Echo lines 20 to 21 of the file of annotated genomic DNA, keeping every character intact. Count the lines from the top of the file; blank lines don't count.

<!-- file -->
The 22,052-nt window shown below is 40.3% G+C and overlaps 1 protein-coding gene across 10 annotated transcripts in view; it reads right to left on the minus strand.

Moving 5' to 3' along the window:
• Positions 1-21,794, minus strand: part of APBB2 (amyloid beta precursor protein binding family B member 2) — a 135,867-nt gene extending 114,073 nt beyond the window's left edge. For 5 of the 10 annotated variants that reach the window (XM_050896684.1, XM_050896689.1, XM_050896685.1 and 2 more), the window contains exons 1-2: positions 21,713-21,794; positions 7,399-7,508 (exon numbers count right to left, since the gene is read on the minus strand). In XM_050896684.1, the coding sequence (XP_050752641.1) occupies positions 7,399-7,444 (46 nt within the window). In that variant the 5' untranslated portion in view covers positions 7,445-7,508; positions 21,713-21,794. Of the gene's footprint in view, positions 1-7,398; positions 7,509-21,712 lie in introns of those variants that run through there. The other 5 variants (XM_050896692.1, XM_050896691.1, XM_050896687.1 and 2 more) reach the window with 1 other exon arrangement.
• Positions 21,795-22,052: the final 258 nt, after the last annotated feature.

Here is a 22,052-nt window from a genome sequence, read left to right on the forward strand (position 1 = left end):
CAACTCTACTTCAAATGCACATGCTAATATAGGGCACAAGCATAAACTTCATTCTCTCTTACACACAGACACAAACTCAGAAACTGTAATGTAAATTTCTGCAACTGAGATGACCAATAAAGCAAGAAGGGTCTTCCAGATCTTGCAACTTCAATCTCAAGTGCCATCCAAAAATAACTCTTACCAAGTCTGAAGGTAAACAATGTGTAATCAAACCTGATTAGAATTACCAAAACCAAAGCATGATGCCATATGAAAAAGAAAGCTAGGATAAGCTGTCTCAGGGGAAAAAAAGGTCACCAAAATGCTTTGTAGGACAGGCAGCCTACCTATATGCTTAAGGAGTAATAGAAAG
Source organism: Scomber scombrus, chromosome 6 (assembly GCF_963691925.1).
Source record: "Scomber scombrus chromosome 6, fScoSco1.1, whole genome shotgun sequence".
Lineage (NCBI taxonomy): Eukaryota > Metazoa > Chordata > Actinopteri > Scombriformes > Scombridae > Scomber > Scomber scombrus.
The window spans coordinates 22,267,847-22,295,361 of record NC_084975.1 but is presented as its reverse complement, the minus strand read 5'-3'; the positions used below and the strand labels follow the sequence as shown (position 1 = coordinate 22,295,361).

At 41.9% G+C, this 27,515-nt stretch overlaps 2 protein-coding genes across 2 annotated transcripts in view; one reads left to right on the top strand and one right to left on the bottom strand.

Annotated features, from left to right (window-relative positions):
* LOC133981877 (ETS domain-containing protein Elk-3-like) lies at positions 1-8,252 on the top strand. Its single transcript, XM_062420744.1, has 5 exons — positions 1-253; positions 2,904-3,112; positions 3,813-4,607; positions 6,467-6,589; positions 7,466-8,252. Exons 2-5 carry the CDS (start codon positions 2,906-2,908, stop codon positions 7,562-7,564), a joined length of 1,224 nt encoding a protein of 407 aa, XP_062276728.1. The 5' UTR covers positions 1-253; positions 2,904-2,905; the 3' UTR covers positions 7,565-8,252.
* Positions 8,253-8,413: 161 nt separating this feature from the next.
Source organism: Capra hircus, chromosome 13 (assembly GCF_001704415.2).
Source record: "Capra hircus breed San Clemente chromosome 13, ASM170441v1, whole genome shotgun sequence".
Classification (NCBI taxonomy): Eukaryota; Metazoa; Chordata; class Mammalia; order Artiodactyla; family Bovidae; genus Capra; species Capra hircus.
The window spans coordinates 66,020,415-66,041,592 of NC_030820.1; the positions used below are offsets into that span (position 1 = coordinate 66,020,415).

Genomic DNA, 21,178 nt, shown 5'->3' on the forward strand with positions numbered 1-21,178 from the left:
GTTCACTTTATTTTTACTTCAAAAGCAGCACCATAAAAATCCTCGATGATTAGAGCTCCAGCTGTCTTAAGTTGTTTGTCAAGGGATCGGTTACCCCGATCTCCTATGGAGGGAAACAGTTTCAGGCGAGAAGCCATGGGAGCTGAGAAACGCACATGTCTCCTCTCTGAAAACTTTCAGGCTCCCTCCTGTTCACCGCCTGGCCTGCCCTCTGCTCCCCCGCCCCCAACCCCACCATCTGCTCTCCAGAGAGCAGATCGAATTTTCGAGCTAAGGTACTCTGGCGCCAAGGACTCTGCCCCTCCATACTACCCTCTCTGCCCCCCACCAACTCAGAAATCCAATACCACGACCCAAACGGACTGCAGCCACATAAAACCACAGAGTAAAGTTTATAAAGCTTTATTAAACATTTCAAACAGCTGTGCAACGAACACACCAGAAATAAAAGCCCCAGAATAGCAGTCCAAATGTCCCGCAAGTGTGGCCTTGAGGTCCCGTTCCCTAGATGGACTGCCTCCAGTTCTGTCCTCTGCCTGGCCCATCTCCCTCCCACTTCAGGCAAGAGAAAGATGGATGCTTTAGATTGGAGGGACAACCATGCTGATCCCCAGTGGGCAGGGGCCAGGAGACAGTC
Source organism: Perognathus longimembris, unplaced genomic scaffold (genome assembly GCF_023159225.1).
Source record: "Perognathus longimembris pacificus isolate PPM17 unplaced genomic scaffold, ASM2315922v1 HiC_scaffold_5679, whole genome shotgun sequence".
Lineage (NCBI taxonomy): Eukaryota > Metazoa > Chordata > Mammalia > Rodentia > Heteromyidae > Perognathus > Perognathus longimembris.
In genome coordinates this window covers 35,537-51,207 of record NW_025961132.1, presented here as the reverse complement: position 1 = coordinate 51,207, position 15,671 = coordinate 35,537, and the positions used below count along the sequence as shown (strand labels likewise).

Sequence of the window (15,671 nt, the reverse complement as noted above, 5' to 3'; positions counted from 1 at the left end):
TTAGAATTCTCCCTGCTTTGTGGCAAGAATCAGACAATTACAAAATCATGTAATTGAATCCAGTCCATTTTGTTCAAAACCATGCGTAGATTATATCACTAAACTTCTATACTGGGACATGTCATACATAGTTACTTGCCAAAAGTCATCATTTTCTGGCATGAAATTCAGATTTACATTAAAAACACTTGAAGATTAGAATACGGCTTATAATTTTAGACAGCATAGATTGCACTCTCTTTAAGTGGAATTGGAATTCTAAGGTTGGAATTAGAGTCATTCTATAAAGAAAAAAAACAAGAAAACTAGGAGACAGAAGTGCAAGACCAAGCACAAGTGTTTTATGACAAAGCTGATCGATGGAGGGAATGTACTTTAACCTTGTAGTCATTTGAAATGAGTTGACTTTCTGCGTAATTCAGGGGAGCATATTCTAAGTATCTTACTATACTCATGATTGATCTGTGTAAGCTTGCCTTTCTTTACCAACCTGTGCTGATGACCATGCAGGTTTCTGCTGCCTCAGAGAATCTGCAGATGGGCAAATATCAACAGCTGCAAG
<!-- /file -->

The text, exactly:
GTTCACTTTATTTTTACTTCAAAAGCAGCACCATAAAAATCCTCGATGATTAGAGCTCCAGCTGTCTTAAGTTGTTTGTCAAGGGATCGGTTACCCCGATCTCCTATGGAGGGAAACAGTTTCAGGCGAGAAGCCATGGGAGCTGAGAAACGCACATGTCTCCTCTCTGAAAACTTTCAGGCTCCCTCCTGTTCACCGCCTGGCCTGCCCTCTGCTCCCCCGCCCCCAACCCCACCATCTGCTCTCCAGAGAGCAGATCGAATTTTCGAGCTAAGGTACTCTGGCGCCAAGGACTCTGCCCCTCCATACTACCCTCTCTGCCCCCCACCAACTCAGAAATCCAATACCACGACCCAAACGGACTGCAGCCACATAAAACCACAGAGTAAAGTTTATAAAGCTTTATTAAACATTTCAAACAGCTGTGCAACGAACACACCAGAAATAAAAGCCCCAGAATAGCAGTCCAAATGTCCCGCAAGTGTGGCCTTGAGGTCCCGTTCCCTAGATGGACTGCCTCCAGTTCTGTCCTCTGCCTGGCCCATCTCCCTCCCACTTCAGGCAAGAGAAAGATGGATGCTTTAGATTGGAGGGACAACCATGCTGATCCCCAGTGGGCAGGGGCCAGGAGACAGTC
Source organism: Perognathus longimembris, unplaced genomic scaffold (genome assembly GCF_023159225.1).